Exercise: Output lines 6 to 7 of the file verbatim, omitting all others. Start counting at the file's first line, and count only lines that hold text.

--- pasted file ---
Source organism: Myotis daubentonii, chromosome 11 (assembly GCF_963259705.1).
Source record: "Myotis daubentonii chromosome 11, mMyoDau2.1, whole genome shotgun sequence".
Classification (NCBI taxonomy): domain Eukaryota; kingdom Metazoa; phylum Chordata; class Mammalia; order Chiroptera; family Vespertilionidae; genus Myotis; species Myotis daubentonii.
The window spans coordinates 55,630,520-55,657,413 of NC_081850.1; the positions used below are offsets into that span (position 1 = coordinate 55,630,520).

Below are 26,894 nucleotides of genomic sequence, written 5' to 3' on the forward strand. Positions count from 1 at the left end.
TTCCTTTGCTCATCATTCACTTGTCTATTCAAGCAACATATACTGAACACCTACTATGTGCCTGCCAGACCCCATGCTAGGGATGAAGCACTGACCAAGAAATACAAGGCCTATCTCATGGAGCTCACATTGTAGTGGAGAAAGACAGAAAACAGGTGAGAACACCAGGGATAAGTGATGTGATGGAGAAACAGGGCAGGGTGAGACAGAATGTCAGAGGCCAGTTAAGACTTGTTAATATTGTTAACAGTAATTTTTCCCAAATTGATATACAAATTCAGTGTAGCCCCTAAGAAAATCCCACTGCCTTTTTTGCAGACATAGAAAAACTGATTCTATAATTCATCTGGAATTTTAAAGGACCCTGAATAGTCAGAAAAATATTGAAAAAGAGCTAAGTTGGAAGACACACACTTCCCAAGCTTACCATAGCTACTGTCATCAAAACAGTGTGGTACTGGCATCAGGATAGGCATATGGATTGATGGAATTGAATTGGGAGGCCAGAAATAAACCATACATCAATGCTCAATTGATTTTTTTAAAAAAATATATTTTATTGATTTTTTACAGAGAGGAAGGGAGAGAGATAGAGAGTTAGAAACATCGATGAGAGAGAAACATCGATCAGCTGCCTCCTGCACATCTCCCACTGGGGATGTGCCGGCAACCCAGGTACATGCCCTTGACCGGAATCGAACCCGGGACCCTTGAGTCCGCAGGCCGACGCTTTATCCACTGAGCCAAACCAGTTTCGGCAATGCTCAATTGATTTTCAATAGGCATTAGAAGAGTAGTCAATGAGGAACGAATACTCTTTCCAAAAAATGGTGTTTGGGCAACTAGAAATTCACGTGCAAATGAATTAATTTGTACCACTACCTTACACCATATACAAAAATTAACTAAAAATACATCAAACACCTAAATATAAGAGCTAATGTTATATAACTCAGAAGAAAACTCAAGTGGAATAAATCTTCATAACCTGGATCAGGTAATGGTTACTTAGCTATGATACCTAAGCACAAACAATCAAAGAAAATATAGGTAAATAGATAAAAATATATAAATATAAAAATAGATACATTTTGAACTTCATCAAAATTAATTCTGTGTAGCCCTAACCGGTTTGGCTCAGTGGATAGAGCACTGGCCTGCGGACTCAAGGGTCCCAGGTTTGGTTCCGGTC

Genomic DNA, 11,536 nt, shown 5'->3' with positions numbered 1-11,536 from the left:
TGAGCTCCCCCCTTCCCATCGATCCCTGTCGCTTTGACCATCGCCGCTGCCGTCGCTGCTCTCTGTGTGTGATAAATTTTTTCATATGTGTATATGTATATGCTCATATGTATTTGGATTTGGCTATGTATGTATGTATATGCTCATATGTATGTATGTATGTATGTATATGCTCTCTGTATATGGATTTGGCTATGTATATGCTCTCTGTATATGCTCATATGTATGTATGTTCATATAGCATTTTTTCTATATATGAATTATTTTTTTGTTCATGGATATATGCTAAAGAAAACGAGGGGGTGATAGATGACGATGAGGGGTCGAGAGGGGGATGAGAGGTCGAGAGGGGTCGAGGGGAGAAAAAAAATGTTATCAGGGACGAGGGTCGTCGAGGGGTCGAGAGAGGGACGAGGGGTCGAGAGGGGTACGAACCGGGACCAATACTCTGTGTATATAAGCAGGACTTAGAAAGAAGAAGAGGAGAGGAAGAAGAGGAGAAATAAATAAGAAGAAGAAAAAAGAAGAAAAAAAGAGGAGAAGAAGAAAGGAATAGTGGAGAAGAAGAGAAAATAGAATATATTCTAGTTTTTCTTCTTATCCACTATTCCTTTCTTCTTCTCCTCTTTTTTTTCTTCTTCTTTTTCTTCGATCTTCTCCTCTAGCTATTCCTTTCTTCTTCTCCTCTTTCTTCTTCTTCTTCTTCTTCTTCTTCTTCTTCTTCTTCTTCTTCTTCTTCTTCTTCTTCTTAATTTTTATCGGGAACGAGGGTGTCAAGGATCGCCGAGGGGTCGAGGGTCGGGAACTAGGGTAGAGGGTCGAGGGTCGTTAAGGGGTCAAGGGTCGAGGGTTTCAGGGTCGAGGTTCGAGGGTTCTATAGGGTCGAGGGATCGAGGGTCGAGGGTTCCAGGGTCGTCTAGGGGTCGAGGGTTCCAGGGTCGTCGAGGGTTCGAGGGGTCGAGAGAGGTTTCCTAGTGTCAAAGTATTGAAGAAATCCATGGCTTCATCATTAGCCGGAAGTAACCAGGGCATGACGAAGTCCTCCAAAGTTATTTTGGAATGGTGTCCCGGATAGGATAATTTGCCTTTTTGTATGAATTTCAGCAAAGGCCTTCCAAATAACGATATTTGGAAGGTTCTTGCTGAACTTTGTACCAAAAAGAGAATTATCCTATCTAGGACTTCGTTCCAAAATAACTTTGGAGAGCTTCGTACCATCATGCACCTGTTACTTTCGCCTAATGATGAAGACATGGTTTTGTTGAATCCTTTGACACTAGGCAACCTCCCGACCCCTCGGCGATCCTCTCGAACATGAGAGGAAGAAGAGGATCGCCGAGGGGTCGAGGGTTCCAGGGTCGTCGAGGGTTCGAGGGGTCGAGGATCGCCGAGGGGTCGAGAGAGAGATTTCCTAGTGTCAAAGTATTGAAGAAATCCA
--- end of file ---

TTCCTTTGCTCATCATTCACTTGTCTATTCAAGCAACATATACTGAACACCTACTATGTGCCTGCCAGACCCCATGCTAGGGATGAAGCACTGACCAAGAAATACAAGGCCTATCTCATGGAGCTCACATTGTAGTGGAGAAAGACAGAAAACAGGTGAGAACACCAGGGATAAGTGATGTGATGGAGAAACAGGGCAGGGTGAGACAGAATGTCAGAGGCCAGTTAAGACTTGTTAATATTGTTAACAGTAATTTTTCCCAAATTGATATACAAATTCAGTGTAGCCCCTAAGAAAATCCCACTGCCTTTTTTGCAGACATAGAAAAACTGATTCTATAATTCATCTGGAATTTTAAAGGACCCTGAATAGTCAGAAAAATATTGAAAAAGAGCTAAGTTGGAAGACACACACTTCCCAAGCTTACCATAGCTACTGTCATCAAAACAGTGTGGTACTGGCATCAGGATAGGCATATGGATTGATGGAATTGAATTGGGAGGCCAGAAATAAACCATACATCAATGCTCAATTGATTTTTTTAAAAAAATATATTTTATTGATTTTTTACAGAGAGGAAGGGAGAGAGATAGAGAGTTAGAAACATCGATGAGAGAGAAACATCGATCAGCTGCCTCCTGCACATCTCCCACTGGGGATGTGCCGGCAACCCAGGTACATGCCCTTGACCGGAATCGAACCCGGGACCCTTGAGTCCGCAGGCCGACGCTTTATCCACTGAGCCAAACCAGTTTCGGCAATGCTCAATTGATTTTCAATAGGCATTAGAAGAGTAGTCAATGAGGAACGAATACTCTTTCCAAAAAATGGTGTTTGGGCAACTAGAAATTCACGTGCAAATGAATTAATTTGTACCACTACCTTACACCATATACAAAAATTAACTAAAAATACATCAAACACCTAAATATAAGAGCTAATGTTATATAACTCAGAAGAAAACTCAAGTGGAATAAATCTTCATAACCTGGATCAGGTAATGGTTACTTAGCTATGATACCTAAGCACAAACAATCAAAGAAAATATAGGTAAATAGATAAAAATATATAAATATAAAAATAGATACATTTTGAACTTCATCAAAATTAATTCTGTGTAGCCCTAACCGGTTTGGCTCAGTGGATAGAGCACTGGCCTGCGGACTCAAGGGTCCCAGGTTTGGTTCCGGTC

Genomic DNA, 11,536 nt, shown 5'->3' with positions numbered 1-11,536 from the left: